All the Rage: Breaking Down the Wide Receiver Mid Screen
In the past week across the NFL, teams utilized or attempted to utilize the wide receiver mid screen, a heretofore seldom used play, no less than eight times. Whether or not this was a statistical aberration, a mere coincidence in play calling or by design given the success of the team that attempted it twice in a nationally televised game on Thursday night, remains to be seen.
The team that thrust the play into semi-prominence this week was the Kansas City Chiefs. The Chiefs, and head coach Andy Reid, have surprised most around the NFL, opening the season with three straight wins.
They have not been flawless wins, however, as Kansas City has struggled to create a vertical passing game. That lack of downfield threat has allowed defenses to bring the safeties down closer to the line of scrimmage and pass rushers to pin their ears back when rushing the quarterback.
Enter the wide receiver mid screen.
The mid screen takes advantage of an over aggressive pass rush, the same way any other screen does, but removes the ability to be shut down by having a defender delay a leak into a zone.
The play was popularized by Don Read in the late 1980s and early 1990s when he was the head coach at Montana. Read used a lot of bubble and mid screens to supplement his lack of a vertical attack.
On the particular play we're dissecting, the Chiefs were facing a 3rd-and-15 from their own 15-yard line. The Chiefs lined up in the shotgun, and sent what looked like everyone out into a pass pattern, but it was really just a one-route screen play.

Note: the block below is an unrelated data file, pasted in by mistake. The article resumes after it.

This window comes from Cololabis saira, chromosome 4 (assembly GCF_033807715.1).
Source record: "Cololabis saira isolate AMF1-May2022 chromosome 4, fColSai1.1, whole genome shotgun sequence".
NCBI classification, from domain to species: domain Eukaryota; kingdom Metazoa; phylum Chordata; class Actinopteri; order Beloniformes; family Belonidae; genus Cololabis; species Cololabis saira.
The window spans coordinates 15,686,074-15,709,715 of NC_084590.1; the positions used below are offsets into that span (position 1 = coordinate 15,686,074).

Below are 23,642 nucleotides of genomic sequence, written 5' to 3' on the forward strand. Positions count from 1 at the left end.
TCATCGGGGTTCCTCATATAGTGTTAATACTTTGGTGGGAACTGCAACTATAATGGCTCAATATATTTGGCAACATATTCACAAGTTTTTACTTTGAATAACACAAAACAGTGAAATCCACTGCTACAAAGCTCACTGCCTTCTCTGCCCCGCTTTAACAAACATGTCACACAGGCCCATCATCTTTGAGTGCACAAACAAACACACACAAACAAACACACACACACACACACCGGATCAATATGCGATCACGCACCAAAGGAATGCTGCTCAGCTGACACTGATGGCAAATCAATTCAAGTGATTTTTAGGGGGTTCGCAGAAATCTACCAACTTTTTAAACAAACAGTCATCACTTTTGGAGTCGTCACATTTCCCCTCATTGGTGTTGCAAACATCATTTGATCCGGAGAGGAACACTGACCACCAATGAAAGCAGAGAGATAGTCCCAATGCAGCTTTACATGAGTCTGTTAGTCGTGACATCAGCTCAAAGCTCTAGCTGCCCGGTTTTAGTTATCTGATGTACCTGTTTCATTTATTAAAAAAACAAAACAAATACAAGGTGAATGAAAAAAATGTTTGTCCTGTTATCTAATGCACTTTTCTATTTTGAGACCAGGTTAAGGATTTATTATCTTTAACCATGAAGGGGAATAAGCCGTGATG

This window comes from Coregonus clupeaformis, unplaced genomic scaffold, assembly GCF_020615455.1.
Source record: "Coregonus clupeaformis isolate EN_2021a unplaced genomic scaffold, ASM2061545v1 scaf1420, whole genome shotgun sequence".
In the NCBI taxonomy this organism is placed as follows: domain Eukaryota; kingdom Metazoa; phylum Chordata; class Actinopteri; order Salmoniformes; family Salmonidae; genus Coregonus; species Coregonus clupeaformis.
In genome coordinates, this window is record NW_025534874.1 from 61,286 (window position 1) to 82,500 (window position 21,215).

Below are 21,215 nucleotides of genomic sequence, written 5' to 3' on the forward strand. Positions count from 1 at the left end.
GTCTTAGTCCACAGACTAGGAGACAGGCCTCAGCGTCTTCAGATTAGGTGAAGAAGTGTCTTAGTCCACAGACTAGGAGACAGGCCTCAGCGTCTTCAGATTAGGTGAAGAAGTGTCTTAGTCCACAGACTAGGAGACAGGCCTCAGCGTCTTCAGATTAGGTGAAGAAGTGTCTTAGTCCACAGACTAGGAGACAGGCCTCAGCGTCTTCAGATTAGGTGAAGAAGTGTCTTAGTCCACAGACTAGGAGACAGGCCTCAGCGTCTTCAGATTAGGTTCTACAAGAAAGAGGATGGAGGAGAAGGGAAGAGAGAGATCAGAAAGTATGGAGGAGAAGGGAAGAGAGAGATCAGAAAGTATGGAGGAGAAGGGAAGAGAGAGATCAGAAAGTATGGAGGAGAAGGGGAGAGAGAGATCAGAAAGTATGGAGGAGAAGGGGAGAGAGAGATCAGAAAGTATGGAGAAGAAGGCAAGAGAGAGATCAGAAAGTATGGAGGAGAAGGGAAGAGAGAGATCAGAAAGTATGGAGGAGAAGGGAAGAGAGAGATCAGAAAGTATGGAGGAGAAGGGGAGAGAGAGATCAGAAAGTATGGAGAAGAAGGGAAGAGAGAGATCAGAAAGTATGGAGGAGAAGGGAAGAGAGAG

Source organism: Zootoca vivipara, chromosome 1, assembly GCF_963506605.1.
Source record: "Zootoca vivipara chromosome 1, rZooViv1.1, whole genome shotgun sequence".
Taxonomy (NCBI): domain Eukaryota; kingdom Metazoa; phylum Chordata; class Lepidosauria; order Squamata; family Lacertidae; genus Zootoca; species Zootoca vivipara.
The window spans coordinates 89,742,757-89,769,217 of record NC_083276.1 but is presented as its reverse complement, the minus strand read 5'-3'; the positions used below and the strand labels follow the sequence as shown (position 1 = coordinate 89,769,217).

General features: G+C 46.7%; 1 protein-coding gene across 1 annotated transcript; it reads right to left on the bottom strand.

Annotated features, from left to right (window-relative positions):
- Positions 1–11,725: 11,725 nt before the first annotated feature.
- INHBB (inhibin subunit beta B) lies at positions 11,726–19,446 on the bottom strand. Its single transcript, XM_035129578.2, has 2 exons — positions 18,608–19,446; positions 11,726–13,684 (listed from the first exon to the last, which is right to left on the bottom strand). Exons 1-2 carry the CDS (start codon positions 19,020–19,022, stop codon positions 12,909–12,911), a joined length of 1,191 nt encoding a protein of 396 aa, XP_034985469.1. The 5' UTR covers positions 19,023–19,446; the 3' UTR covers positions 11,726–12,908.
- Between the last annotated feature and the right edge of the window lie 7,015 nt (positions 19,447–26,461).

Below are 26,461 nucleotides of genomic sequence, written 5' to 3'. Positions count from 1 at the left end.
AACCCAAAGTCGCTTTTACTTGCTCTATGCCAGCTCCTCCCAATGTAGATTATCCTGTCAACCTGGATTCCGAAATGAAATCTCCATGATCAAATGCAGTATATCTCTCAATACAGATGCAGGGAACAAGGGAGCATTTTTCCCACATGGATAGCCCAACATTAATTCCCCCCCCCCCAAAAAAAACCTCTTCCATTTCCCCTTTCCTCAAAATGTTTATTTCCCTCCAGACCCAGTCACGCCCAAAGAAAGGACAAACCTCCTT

As you can see in the diagram of the play below, the play develops, from a defensive perspective, as a four-verticals attack, out of a compressed Shotgun formation with a drag route underneath.
There's a simple rub on the drag route designed to give the receiver, in this case Kansas City wide receiver Donnie Avery—a small, legal "pick" to help create separation. This separation is vital, as it is the only route in play for the Chiefs on the play. If the receiver was unable to separate, quarterback Alex Smith would have been forced to throw the ball away.
As it happened, the Philadelphia Eagles dropped eight men back into coverage, rushing only three, giving the blockers time to set up, Donnie Avery time to break free and Smith time to get him the ball. Avery followed his lead blocking, racking up a 56-yard total gain.
The Chiefs came back and ran the exact same play later in the game on 3rd-and-19 for a similar result. Impressive, and vital for a team that had only one pass travel 10 or more air yards in the entire game, per Pro Football Focus.
The advantages of developing a mid-screen game for a team that is unable to throw vertically for whatever reason (quarterback arm limitations, receivers unable to create separation vertically, etc.) are pretty clear. It allows teams to get speedy players in space and create after the catch. Again, the play is exquisitely simple in design, simply created to take advantage of an over-aggressive defense in obvious passing situations.
The disadvantages are that it limits the offense to one, maybe two, actual functional routes on a play, and that it can be shut down with a tight, non-aggressive mid-zone scheme, or a lineman leaking back into zone. In order to properly execute the play, you also need an explosive receiver who can create separation with his speed, and quickly, lest the defense pin their ears back and get to the quarterback before he can get the pass out.
For a team like the Minnesota Vikings, with Christian Ponder's struggles driving the ball, and the speed and run after the catch ability the Vikings have in receivers like Cordarelle Patterson and Jarius Wright, I wouldn't be at all surprised to see them working the concept into their offense sometime soon as well.
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